Neil Turner's Blog

Blogging about technology and randomness since 2002

NTL changes their user policy

Okay, so I did find this on BlogDex, but it was the exception to the rule.
Anyway, NTL, who provide my parents with broadband internet, have changed their user policy. It restricts you to downloading a maximum of 1GB of data per day, and also makes the use of wireless networks for connecting people outside of your home a violation of the terms of services.
Ecademy and Fractured Perceptions provide some thoughtful pointers on the subject, with the general concensus that very few people are actually going to notice this limit. It’s not even capped – you can go over the limit, but if you do it persistently then action may be taken – at least, this is what I gather from what I have read.
I’ve probably managed to break that limit twice in over a year of having broadband – in both cases, this was caused by me downloading Linux ISOs, which are in the region of 700MB each. Two of those in a day would take you well over the limit. But that’s the point – it’s only happened to me twice, and I was quite a heavy user of broadband – anyone else would have real trouble getting that high.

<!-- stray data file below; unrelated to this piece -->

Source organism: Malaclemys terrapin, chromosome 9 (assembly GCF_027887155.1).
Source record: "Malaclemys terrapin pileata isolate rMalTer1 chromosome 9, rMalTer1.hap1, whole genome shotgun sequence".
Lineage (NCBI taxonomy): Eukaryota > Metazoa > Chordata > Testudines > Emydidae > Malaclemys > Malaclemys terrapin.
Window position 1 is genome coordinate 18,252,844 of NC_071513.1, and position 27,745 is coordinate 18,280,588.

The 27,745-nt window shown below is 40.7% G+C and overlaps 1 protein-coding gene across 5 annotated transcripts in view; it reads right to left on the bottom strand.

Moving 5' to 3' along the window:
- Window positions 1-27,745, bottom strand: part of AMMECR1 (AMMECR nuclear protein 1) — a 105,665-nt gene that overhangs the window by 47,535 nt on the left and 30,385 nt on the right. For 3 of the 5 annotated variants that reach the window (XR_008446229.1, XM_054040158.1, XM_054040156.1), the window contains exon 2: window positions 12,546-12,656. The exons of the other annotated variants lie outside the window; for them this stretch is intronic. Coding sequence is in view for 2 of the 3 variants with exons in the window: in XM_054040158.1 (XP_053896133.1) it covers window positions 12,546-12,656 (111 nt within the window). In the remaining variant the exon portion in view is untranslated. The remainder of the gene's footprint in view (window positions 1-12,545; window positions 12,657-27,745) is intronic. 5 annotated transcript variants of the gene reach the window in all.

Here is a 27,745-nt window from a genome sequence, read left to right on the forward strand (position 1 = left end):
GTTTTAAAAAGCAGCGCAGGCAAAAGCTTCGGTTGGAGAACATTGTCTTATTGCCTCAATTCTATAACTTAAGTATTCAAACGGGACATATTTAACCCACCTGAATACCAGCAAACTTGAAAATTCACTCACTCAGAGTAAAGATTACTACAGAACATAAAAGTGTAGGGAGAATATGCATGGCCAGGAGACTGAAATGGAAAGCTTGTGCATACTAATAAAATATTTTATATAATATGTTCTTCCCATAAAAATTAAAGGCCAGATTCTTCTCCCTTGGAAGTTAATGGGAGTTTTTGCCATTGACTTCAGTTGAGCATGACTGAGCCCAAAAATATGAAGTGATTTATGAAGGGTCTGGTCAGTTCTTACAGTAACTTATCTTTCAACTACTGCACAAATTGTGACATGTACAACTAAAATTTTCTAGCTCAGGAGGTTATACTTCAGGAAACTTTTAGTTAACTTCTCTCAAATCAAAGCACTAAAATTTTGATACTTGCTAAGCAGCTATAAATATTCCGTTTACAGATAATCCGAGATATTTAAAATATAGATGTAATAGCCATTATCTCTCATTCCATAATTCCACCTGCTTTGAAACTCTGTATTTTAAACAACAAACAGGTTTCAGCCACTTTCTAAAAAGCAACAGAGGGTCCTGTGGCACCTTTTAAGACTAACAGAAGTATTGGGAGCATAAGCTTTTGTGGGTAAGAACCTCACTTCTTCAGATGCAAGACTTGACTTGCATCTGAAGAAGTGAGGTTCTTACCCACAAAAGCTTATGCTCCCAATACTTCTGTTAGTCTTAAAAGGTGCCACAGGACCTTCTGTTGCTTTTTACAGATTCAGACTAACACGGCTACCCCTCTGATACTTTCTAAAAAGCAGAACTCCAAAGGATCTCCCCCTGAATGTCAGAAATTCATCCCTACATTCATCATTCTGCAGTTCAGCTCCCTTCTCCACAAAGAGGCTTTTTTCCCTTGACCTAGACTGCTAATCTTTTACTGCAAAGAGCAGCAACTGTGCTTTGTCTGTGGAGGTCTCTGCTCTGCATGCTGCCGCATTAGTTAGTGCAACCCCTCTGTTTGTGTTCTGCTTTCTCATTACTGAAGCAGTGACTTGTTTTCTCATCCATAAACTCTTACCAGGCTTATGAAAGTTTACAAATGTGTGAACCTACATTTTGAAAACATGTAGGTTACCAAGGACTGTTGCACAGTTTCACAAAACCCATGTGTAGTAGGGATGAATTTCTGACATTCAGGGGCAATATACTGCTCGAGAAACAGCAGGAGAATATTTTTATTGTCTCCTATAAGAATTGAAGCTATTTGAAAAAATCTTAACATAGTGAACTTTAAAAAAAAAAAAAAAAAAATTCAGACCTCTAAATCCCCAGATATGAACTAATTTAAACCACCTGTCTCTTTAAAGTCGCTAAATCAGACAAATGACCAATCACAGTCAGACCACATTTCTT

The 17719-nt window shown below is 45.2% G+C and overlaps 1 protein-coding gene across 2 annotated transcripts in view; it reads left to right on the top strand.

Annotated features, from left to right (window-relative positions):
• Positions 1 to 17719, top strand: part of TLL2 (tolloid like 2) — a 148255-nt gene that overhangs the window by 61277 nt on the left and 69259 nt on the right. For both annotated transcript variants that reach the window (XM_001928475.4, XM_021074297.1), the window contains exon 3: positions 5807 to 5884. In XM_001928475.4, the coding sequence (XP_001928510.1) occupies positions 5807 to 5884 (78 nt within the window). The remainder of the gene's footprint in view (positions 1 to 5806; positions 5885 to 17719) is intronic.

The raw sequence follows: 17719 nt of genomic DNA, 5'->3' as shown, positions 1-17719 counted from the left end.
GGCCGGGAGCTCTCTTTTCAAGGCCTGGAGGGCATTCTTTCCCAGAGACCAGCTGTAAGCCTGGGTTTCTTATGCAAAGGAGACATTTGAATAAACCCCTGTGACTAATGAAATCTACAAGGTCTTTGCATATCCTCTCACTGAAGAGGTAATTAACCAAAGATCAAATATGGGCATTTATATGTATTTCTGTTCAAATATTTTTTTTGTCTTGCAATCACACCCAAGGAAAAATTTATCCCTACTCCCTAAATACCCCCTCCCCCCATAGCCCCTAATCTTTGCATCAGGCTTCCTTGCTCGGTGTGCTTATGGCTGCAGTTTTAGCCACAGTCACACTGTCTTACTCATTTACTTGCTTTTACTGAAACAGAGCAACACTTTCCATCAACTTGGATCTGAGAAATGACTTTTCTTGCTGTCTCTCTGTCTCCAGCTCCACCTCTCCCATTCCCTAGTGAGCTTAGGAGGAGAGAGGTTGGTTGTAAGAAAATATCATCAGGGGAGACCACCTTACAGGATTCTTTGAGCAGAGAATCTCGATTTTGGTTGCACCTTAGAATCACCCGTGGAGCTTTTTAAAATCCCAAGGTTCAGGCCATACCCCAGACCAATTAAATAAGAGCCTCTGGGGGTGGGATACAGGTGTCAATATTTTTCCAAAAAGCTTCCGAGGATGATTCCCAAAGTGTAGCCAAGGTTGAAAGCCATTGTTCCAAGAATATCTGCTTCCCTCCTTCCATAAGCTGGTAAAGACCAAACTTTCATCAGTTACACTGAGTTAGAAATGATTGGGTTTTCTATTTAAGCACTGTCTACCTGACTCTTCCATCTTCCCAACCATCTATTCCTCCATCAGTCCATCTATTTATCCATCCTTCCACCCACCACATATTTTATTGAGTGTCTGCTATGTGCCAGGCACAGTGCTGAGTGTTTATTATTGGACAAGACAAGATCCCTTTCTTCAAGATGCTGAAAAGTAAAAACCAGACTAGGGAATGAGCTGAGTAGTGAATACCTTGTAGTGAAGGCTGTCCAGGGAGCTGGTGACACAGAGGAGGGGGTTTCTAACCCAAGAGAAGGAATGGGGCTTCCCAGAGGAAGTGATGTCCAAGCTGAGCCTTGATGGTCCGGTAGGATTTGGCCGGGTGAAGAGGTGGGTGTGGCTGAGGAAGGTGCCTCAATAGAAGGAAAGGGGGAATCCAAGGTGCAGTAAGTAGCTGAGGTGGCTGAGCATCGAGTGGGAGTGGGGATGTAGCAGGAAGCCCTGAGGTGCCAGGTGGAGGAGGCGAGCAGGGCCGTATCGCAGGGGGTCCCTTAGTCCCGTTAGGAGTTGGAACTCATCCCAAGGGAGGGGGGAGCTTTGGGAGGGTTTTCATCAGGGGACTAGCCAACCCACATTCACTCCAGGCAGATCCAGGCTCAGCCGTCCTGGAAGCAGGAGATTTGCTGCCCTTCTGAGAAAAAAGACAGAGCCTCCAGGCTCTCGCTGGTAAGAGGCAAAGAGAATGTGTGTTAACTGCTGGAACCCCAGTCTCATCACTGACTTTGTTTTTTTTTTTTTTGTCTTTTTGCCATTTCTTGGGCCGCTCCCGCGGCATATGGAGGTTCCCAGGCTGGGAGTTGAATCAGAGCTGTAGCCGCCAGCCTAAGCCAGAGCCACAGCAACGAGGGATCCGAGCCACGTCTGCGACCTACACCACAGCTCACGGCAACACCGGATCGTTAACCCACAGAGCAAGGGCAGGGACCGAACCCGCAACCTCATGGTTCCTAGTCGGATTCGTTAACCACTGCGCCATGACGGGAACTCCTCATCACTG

There doesn’t appear to be a limit on outgoing transfers either, though this is already limited to 128Kbps to discourage you from running servers. Still, it would be possible to generate over 1GB of transfer in a day that way.
As for home networks – you’re only supposed to have 1 computer connected at a time – if you want more then you should be using the Business Broadband packages. However, routers are supported, but you are advised to use no more than 3 computers, and these won’t be supported by NTL. Fair enough, but I don’t see how NTL is going to police this.
But, in general, it appears there’s going to be no real difference. Of course, the fact that I’m finding this out via BlogDex and not via some official channel of communication from NTL is a little disturbing, but hey, you can’t have everything.

Comments are closed.